Likewise, on the altar or close to it, there is to be a cross adorned with the figure of Christ crucified. The candles and the cross with the figure of Christ crucified may also be carried in the procession at the Entrance (GIRM 117). The cross adorned with the figure of Christ crucified, and carried in procession, may be placed next to the altar to serve as the altar cross, in which case it must be the only cross used; otherwise it is put away in a dignified place (GIRM 122). Either on the altar or near it, there is to be a cross, with the figure of Christ crucified upon it, a cross clearly visible to the assembled people. It is desirable that such a cross should remain near the altar even outside of liturgical celebrations, so as to call to mind for the faithful the saving Passion of the Lord (GIRM 308).
However when once the Holy Cross for Good Friday is mentioned, no such requirement is forthcoming (GIRM 274). To this document we may add the 1988 circular letter from the Congregation for Divine Worship on preparing and celebrating the paschal feasts, Paschale Solemnitatis. It speaks of a ‘cross of appropriate size and beauty’ but makes no mention of a crucifix (PS 68).
Thirdly, we know that this is consonant with the history of the Good Friday ritual. Tradition holds that the relics of the true cross were discovered in Jerusalem in the fourth century. At the end of the century, the Spanish pilgrim Egeria writes in her travel diary of the intense veneration of the true cross on Good Friday. As the relics spread, so too did the devotion. In Rome, according to the eighth-century Ordines Romani, the veneration of the relics took place in the Church of the Holy Cross which was the pope’s stational church for Good Friday. In due course it spread to churches without a relic. Amalarius, ninth-century bishop of Metz, sighed: ‘if only the true cross were present in all churches.’ Although not every church can possess it, he said, nevertheless the power of the holy cross is not absent in those crosses that were made in the likeness of the Lord’s Cross.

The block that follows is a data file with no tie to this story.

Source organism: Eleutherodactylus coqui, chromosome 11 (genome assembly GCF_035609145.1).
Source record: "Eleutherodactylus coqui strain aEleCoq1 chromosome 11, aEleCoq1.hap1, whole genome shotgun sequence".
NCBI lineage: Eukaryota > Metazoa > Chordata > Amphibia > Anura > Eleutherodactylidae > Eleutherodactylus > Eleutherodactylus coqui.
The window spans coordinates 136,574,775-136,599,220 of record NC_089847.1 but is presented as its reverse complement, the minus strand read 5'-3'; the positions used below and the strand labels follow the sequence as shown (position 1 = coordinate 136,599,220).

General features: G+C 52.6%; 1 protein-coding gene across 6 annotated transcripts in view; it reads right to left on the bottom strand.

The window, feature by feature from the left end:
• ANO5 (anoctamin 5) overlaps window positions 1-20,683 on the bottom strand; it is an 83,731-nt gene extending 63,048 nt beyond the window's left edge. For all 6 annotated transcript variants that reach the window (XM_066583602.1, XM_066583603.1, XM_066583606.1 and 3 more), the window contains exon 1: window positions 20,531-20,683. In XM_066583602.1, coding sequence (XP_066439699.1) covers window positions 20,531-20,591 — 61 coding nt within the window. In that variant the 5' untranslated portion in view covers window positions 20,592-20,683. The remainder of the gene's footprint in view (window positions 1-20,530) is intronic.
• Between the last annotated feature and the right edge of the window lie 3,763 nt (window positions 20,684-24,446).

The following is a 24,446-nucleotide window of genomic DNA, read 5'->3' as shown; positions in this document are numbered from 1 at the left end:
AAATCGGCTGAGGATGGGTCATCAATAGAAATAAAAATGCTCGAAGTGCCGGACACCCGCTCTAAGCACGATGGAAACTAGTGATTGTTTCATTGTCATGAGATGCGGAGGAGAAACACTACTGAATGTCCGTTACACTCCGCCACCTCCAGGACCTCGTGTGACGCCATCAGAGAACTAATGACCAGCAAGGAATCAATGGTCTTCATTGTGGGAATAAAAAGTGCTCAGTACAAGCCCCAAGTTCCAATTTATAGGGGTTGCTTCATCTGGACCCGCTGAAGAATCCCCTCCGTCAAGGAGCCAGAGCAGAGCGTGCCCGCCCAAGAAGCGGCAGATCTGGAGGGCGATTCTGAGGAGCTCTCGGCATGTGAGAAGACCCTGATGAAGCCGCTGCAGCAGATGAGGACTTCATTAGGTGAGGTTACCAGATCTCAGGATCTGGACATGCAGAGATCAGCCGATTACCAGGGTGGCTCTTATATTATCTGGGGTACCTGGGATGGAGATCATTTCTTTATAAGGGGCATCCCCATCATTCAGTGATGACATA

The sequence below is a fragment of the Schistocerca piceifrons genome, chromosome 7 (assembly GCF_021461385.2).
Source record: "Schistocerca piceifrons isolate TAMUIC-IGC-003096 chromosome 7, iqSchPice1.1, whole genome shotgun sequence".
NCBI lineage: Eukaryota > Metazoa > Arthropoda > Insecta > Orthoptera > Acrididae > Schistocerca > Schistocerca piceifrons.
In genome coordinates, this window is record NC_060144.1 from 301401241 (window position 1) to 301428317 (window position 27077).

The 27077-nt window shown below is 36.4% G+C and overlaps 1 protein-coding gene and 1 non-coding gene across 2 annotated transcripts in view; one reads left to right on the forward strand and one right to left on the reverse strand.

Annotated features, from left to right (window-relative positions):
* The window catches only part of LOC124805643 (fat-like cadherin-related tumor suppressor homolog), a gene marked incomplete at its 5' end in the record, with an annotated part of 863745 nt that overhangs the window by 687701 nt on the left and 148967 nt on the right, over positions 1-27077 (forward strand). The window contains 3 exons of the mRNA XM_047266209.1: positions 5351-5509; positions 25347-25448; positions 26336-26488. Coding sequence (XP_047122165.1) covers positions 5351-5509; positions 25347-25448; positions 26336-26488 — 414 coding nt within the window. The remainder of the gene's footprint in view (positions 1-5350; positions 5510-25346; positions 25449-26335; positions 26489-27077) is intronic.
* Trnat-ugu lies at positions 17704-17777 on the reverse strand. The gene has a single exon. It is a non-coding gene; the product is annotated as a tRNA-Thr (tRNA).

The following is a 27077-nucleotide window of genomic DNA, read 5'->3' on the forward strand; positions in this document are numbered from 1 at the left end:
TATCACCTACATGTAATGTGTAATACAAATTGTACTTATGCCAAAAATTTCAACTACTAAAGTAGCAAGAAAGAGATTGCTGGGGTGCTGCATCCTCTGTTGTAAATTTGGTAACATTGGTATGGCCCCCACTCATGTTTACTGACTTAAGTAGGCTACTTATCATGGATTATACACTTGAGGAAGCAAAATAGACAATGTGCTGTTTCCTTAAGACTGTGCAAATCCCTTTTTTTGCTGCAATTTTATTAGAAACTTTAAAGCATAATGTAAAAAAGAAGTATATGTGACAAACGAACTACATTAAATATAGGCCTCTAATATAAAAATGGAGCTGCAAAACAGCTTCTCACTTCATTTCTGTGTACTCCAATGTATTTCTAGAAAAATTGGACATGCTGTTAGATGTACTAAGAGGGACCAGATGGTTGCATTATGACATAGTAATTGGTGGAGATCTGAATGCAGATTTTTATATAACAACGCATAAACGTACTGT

Now it is true that the Latin text of the Good Friday liturgy speaks of Adoratio. Normally we would say that we adore only God (or Christ), but venerate Mary, the saints or sacred images (even an image of Christ). Thus the first translators of the Missal into English consciously translated the Latin as the Veneration of the Cross to avoid any suspicion of idolatry. Likewise they proposed for the people’s response, ‘Come, let us adore the Lord’, though the final text in the 1973 Missal appeared simply as ‘Come, let us worship’. The new translation of the Roman Missal brushes aside any qualms about misunderstanding and boldly puts the Latin into literal English: the heading is ‘The Adoration of the Holy Cross’ and the response is ‘Come, let us adore’. However the translation now also follows the Latin in capitalising the word Cross, making it clear that we focus not so much on a physical object, but on the whole Paschal Mystery of Jesus’ death and resurrection. The striking symbol of our salvation used here in the liturgy, however, is precisely the empty Cross, rather than the more historical depiction of the crucifixion. On a day when we do not celebrate the Eucharist, we venerate the Cross as the altar of sacrifice and we receive the living risen Lord in the communion which follows. The tone of Good Friday is not just lamentation at the suffering of Christ but rejoicing at the Triumph of the Holy Cross.